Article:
For those grappling with the important mix of issues surrounding a wheat checkoff program, a 2016 research paper by agricultural economists Gary W. Williams and J. Mark Welch of Texas A.&M. University offers a good starting point, answering many fundamental questions that require clear, objective answers.
Most basic among these is whether agricultural checkoff promotion programs work. Answering in the affirmative, the researchers cite consensus across a range of studies conducted by numerous researchers looking at many different checkoff commodities. Specifically, programs overwhelmingly have been effective in increasing sales by more than necessary to cover the checkoff funded costs. The researchers estimate that benefit-to-cost ratios, a key measure of a checkoff program’s effectiveness, vary widely but generally range between $2 and $10 for each dollar invested.
In milling and baking industry discussions about a prospective checkoff program to date, it is the unprecedented cost of the program, potentially in the tens of millions of dollars, that understandably represents the single greatest concern. While worries about the near-term financial impact of the investment are understandable, the validated track record of return-on-investment of checkoff programs should go a long way to ease apprehensions.
Interestingly, the researchers caution that programs with the highest benefit-to-cost ratios should not be judged the most successful. Instead, very high such ratios suggest underinvestment by the industry (though they acknowledge that a low ratio may indicate that a program is ineffectively administered). Milling and baking executives should take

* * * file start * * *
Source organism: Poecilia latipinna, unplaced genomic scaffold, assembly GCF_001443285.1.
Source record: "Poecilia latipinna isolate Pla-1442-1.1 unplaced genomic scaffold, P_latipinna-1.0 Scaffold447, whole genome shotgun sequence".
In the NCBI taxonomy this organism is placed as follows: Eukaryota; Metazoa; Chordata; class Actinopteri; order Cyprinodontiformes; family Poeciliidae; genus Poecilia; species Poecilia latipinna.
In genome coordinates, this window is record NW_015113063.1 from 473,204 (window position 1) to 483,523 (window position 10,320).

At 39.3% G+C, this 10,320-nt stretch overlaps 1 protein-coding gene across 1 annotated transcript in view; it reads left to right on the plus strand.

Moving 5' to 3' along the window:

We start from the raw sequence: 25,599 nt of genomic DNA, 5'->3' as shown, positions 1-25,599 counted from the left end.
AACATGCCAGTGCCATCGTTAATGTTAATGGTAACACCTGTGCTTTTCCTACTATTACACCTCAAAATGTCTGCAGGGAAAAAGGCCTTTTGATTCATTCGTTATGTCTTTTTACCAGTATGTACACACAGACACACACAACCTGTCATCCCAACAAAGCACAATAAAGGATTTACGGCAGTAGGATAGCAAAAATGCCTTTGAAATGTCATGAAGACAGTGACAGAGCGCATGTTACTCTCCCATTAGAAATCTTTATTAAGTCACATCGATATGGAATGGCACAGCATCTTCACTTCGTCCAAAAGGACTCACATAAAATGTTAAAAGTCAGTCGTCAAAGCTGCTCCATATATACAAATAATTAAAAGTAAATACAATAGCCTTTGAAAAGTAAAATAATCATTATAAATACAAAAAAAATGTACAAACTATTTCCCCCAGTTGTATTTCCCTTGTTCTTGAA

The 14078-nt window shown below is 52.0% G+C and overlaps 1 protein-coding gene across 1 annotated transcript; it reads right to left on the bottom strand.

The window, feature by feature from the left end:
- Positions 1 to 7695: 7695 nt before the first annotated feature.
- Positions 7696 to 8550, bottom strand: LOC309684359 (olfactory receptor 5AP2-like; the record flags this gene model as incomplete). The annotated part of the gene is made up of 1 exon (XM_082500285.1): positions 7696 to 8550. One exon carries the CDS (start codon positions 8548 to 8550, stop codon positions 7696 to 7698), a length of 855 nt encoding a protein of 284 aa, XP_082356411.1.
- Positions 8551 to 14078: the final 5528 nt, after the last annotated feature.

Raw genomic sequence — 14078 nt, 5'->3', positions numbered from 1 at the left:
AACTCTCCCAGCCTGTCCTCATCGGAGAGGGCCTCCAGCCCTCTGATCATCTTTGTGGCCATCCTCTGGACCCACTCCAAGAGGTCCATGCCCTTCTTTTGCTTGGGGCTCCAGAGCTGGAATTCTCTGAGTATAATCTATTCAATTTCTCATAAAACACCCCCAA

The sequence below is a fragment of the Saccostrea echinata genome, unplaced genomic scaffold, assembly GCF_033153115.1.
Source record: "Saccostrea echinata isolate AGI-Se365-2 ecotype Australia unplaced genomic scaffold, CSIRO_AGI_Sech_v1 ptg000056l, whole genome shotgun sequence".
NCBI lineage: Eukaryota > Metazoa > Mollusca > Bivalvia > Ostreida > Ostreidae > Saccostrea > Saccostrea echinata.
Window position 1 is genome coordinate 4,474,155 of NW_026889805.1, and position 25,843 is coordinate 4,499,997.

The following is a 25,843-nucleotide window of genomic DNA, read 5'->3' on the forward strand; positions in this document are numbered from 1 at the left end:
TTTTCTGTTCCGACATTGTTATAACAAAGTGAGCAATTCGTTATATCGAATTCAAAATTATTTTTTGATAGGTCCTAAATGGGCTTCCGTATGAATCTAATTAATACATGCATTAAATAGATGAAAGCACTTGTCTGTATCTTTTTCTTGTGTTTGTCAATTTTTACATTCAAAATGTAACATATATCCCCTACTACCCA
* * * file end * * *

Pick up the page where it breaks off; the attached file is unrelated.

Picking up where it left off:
care not to underinvest in this program.
Conversely, the researchers warn advocates against overstating the potential impact of a checkoff program or characterizing checkoff to constituents as a “panacea to their financial problems in an effort to gain support for the establishment of such a program.” Even with a successful checkoff program, forces pressuring demand will not magically disappear.
Still, those forces include grain-bashing critics promoting shoddy science, something the checkoff program will allow the industry to counter more vigorously than ever before.
Grains remain the largest energy source in the American diet and as the leading food category finds itself forever with a large target squarely on its back.
In fact, it is the need to level the playing field with competitive foods that makes pursuit of a checkoff program so urgent. The degree to which grain-based foods stands nearly alone without a checkoff program may not be widely appreciated by millers and bakers. Of the roughly 2,500 calories consumed daily, grains in 2015 accounted for about 524, or a little more than a fifth, according to U.S. Department of Agriculture data. Excluding grains and more indulgent energy sources such as sweeteners and added fats, energy intake totals about 959 calories a day from remaining food sources, including dairy, protein and produce. It is this collection of eating options that represents the playing field on which baked foods has and will continue to compete. Of the 959 calories from competitive foods, 675 calories, or 70%, come from products with ongoing checkoff programs. The only major food source other than grains without a checkoff is poultry (accounting for 166 calories per day). Realism is required when setting expectations for what may be accomplished through a checkoff program, and millers and bakers must be assured program resources will be directed to the segments that fund it. Still, it must be appreciated that failure to launch such a program will leave the industry disadvantaged versus competitive segments that continue to enhance their checkoff programs. It is a disadvantage the industry simply must not allow to endure.